Saturday, October 22, 2016


I was a student at Harding College from 1972-1975.  I thoroughly enjoyed my time at Harding and have many amazing memories.  One of those memories was of a student who continually ministered and intentionally connected with blind students on campus.  I’d see him walking side-by-side with them to classes, assisting them in the cafeteria, library, chapel, etc.   I have to tell you I was convicted and impressed.  

Fast-forward 15 years.  In 1988 I received a call from an elder, in Colorado, inviting our little Sikes’ family to come for the weekend and speak to their congregation about Cornhusker Christian Children’s Home (CCCH).  At the time I was CCCH’s Assistant Superintendent and gladly accepted his invitation.  Our family travelled from western Nebraska to Colorado, on Friday night.  We spent most of Saturday with the elder and his wife on their farm before Sunday’s speaking engagement.

What I most vividly remember were the guide wires everywhere, so the elder could navigate safely around his 12-acre farm.  “This network of guide wires were strung out just a little over head-high, from the house to the workshop, from the workshop to the pasture and from the sheep shed to the pigpen.  Bells were placed on certain “problem” animals – the rambunctious ram and the over-stimulated steer – to alert (the elder) when he was in harm’s way.”  (Turning Darkness Into Light, Christian Chronicle, 2010)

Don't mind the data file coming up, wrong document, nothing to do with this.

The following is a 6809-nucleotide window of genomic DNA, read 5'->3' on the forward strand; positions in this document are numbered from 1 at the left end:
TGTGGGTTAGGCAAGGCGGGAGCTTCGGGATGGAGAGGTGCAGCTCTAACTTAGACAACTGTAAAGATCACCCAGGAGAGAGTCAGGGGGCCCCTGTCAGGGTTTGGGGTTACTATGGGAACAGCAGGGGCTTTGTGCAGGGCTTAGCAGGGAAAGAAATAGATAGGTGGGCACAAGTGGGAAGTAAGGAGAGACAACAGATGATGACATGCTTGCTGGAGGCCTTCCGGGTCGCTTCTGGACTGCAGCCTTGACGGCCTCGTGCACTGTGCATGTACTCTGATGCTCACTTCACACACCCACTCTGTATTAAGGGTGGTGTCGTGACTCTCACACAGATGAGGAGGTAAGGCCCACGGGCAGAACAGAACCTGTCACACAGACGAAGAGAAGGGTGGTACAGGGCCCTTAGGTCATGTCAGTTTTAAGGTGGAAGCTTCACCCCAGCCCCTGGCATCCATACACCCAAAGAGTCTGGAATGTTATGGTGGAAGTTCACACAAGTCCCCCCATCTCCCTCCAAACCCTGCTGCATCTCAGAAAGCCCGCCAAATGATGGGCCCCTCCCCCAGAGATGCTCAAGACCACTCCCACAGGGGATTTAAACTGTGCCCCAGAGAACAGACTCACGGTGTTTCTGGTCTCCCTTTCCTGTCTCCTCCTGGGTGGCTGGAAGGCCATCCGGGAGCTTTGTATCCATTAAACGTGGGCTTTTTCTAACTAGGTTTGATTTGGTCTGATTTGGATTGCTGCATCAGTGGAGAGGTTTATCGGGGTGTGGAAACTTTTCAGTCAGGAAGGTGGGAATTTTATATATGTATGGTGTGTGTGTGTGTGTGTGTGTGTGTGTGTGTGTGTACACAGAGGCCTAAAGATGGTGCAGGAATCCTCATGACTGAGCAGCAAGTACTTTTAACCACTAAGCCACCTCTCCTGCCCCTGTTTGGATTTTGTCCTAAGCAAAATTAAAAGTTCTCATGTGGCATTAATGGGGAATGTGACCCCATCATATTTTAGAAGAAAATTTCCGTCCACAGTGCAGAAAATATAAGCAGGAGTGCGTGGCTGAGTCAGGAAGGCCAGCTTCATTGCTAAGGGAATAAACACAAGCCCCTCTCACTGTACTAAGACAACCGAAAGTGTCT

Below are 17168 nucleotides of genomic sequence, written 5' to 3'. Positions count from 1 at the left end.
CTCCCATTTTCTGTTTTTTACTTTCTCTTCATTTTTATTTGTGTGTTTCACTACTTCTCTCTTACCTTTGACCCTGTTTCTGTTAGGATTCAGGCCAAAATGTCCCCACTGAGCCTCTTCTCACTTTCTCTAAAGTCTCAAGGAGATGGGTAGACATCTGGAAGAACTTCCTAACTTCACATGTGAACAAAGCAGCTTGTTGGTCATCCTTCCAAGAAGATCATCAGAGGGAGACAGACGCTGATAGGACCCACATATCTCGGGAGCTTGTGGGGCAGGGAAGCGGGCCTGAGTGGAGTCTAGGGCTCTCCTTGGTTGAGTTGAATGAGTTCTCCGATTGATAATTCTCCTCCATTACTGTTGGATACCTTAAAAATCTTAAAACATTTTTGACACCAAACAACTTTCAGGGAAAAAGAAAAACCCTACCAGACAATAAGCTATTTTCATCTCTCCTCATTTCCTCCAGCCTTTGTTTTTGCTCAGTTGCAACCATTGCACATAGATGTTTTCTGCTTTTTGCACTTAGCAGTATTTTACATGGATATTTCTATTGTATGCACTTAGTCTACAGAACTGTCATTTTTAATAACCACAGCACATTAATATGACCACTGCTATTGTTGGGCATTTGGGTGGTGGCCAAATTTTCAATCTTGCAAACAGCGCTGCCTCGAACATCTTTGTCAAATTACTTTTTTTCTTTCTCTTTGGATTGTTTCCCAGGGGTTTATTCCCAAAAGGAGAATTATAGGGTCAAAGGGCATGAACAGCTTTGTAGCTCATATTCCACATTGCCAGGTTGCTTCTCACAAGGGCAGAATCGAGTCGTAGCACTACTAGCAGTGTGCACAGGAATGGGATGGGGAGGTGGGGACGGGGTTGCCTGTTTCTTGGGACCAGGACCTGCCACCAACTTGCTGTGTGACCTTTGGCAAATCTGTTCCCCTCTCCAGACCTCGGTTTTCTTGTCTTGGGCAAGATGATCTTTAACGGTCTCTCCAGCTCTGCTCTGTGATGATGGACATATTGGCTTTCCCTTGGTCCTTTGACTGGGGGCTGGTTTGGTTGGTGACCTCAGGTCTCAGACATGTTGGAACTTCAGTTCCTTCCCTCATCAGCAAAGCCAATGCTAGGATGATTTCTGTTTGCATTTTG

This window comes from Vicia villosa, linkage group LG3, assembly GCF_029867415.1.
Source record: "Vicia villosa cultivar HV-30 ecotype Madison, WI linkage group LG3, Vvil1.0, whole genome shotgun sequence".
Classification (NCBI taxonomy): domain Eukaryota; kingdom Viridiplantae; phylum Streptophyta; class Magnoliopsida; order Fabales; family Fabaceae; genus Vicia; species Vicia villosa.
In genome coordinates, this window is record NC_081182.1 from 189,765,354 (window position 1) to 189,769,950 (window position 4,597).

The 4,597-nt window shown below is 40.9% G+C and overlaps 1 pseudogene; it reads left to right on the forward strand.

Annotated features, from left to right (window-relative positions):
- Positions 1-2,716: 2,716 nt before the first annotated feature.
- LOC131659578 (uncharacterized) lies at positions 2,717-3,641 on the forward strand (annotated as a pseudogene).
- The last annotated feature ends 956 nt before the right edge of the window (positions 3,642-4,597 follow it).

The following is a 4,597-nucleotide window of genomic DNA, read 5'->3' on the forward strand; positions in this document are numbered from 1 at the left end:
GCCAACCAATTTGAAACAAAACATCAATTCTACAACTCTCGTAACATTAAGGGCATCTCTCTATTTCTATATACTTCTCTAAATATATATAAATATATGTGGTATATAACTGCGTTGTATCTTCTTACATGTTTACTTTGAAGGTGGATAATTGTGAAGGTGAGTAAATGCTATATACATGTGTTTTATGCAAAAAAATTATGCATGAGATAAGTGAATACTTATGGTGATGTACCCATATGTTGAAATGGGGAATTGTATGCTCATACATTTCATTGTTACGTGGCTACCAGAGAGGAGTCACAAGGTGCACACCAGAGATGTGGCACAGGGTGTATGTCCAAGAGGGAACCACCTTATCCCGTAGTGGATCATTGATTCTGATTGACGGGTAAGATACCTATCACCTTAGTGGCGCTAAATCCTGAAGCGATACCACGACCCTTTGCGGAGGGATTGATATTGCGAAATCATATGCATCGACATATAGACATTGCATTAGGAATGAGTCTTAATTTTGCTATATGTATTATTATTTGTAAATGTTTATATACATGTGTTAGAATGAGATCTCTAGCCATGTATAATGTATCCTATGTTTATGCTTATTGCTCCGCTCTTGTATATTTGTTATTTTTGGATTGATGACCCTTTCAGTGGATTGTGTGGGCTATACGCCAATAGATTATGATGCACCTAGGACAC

Our time on the farm with our little children was such a blessing.  It was literally an outdoor playground for all ages with a tree house, rope swing, zip line, sack swing, as well as a petting zoo (with certain animals)!  I discovered later that it was also a place for “troubled youth to come and learn responsibility and Christian values.” 

As I’m sure you’ve now surmised, the elder on whose farm we were staying was blind and had been for many years as a result of congenital cataracts.  On Saturday, after a long conversation with him and his wife, I wandered into their living room and began looking at all the family pictures that covered their wall.  Surprisingly, in many of the pictures I found the face of the young man I had observed, at Harding College, who continually ministered to the blind!  Then, it hit me!  Eureka!   This was his farmhouse growing up…. these were his parents…. his own father…. blind!  

The son’s name is Dr. David Bland, now professor of Homiletics and Director of D.Min. at Harding School of Theology in Memphis, Tenn.  The “blind farmer and his wife” -- Bob and Helen Bland.  Bob served as an elder for the Meadowlark Church of Christ in Fort Collins, CO for about 30 years.   David’s experience of growing up with a father going blind did not make him bitter, but better.  His intentional choice to serve the blind while on Harding’s campus opened the eyes of many – including my own – “so that the works of God might be displayed....” (John 9:9) God is good.  Mr. Steve

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